I am working on Wagon's FindRoots2D section.

f[x_, y_] := x - y^2 Cos[y];
g[x_, y_] := -y + x Sin[x];
fcnVec[{x_, y_}] := {f[x, y], g[x, y]};

I am starting (still a rookie) to understand that one can get the data of any object in Mathematica. For example, a contour plot.

cp = ContourPlot[f[x, y] == 0, {x, -10, 10}, {y, -10, 10}]

enter image description here

I've learned that if I look at FullForm[cp], I'll see that the data is using the GraphicsComplex idea, which I have a beginner's understanding of. If I look at FullForm[Normal[cp]], then I see the Line command using the actual data points instead of indices to the GraphicsComplex data. Now, Stan Wagon uses the Cases command to get those points. I try:

Cases[Normal[cp], Line[z_] :> z]

And I get an empty set. Then I try Stan's:

Cases[Normal[cp], Line[z_] :> z, ∞]

And I get all of the points. This is where I am stuck. Why does the Infinity symbol make a difference here?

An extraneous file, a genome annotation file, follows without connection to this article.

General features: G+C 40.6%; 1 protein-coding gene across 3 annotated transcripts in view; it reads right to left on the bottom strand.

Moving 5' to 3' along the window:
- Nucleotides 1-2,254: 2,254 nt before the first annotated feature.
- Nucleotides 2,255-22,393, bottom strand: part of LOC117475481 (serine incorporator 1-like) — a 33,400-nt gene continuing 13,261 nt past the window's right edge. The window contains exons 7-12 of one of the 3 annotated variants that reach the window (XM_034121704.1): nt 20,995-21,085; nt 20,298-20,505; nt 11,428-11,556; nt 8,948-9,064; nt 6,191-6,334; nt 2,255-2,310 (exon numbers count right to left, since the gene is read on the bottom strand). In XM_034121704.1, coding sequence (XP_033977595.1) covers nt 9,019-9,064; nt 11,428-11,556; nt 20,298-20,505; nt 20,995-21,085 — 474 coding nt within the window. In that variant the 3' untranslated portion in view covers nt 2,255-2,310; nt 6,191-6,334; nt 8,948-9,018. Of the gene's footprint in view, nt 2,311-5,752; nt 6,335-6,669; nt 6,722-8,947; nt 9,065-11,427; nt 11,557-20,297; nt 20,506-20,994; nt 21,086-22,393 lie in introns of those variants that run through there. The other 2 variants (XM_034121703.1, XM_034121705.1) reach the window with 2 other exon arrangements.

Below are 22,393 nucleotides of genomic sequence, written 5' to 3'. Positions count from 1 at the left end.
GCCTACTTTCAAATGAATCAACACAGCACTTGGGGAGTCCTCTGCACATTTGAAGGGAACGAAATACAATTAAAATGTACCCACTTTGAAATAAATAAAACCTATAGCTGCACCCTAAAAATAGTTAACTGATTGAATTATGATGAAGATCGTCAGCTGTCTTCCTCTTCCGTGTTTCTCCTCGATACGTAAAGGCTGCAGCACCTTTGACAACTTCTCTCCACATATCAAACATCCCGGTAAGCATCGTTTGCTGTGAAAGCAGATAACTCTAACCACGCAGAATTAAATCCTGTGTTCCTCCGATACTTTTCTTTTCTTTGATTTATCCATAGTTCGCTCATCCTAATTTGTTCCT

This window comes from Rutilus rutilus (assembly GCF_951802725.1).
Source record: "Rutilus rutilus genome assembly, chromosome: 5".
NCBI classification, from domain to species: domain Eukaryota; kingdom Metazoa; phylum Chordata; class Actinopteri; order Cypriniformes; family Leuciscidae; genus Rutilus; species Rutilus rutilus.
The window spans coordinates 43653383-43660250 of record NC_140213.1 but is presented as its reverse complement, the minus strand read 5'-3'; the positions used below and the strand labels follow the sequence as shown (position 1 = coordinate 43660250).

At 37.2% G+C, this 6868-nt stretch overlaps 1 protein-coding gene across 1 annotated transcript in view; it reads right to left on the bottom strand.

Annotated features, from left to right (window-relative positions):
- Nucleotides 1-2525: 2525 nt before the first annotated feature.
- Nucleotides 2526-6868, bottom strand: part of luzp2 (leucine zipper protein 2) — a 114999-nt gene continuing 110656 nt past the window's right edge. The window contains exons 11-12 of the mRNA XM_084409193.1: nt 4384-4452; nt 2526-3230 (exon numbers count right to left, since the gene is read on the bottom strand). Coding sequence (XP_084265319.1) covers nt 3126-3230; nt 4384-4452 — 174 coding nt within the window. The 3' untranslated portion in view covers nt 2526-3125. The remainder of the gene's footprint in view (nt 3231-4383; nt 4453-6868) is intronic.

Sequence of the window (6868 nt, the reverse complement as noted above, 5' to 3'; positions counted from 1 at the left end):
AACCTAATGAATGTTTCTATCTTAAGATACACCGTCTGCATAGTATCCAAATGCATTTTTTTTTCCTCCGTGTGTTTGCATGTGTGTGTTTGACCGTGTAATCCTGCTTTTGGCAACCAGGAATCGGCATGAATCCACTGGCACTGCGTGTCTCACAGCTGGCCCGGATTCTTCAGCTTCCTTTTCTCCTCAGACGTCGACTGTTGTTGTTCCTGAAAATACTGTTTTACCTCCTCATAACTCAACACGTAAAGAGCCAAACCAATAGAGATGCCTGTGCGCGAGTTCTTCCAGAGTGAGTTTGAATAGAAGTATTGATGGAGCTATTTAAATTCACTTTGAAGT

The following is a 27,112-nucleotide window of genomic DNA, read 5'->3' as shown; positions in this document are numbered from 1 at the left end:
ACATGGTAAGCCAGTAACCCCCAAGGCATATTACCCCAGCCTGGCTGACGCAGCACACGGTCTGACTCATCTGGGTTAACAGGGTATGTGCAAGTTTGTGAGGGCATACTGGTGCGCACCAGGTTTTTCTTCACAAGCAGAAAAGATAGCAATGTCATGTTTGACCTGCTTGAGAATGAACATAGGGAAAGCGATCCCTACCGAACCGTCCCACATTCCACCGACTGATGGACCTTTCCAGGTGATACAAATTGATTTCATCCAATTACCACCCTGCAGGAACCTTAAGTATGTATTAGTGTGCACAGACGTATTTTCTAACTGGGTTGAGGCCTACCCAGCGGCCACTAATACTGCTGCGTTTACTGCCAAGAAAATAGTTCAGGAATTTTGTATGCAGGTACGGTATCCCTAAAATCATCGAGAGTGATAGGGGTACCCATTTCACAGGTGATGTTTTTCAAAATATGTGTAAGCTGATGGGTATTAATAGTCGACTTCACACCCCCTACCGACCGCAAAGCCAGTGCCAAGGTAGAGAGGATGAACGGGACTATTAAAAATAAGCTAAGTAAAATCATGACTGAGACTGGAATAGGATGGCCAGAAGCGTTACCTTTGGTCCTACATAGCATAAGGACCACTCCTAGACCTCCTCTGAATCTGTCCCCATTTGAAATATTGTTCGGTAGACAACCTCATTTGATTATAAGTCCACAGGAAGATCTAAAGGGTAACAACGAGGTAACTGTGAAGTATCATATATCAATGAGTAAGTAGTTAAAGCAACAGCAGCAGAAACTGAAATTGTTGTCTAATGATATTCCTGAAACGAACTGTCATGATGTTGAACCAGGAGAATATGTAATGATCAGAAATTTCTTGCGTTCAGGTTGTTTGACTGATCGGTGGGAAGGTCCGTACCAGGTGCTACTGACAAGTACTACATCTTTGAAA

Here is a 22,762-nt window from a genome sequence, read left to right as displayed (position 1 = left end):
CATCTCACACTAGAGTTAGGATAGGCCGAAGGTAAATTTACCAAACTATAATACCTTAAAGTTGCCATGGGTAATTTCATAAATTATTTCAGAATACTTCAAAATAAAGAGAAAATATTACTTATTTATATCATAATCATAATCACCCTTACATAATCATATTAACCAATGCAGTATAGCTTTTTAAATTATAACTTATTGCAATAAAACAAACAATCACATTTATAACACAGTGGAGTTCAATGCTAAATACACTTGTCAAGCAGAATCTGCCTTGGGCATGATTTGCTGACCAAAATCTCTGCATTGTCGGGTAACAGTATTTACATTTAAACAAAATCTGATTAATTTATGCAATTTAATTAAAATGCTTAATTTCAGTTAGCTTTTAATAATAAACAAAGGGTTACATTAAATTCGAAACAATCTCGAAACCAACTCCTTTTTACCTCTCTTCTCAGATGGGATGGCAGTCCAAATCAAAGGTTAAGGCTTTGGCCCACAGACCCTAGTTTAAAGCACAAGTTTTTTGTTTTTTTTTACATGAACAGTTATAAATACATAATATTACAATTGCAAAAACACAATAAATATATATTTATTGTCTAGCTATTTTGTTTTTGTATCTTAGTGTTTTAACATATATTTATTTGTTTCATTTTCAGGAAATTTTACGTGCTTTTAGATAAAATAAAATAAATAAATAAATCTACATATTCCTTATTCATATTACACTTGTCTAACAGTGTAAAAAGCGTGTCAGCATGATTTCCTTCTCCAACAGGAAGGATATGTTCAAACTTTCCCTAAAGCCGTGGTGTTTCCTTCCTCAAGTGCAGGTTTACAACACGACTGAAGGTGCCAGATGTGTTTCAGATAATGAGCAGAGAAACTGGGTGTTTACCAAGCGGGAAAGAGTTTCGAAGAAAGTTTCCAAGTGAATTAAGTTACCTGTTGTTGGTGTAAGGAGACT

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    $\begingroup$ BTW, have you seen this? $\endgroup$ – J. M. will be back soon Jul 19 '15 at 16:40
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    $\begingroup$ The third argument is a level specification, as noted in the docs for Cases[]. In this case, is short for "as deep as you can go". $\endgroup$ – J. M. will be back soon Jul 19 '15 at 16:44
  • $\begingroup$ @J. M. Great link to study. Thanks so much. $\endgroup$ – David Jul 19 '15 at 18:08

The explanation is readily found in the documentation of Cases.

  • Cases uses standard level specifications
  • The default value for levelspec in Cases is {1}

The Line expressions are not at level 1, and in fact may be at more than one level. Using ∞ as the level spec tells Cases to look at all levels.

  • $\begingroup$ Thanks for a nice explanation. Very, very helpful. $\endgroup$ – David Jul 19 '15 at 18:07

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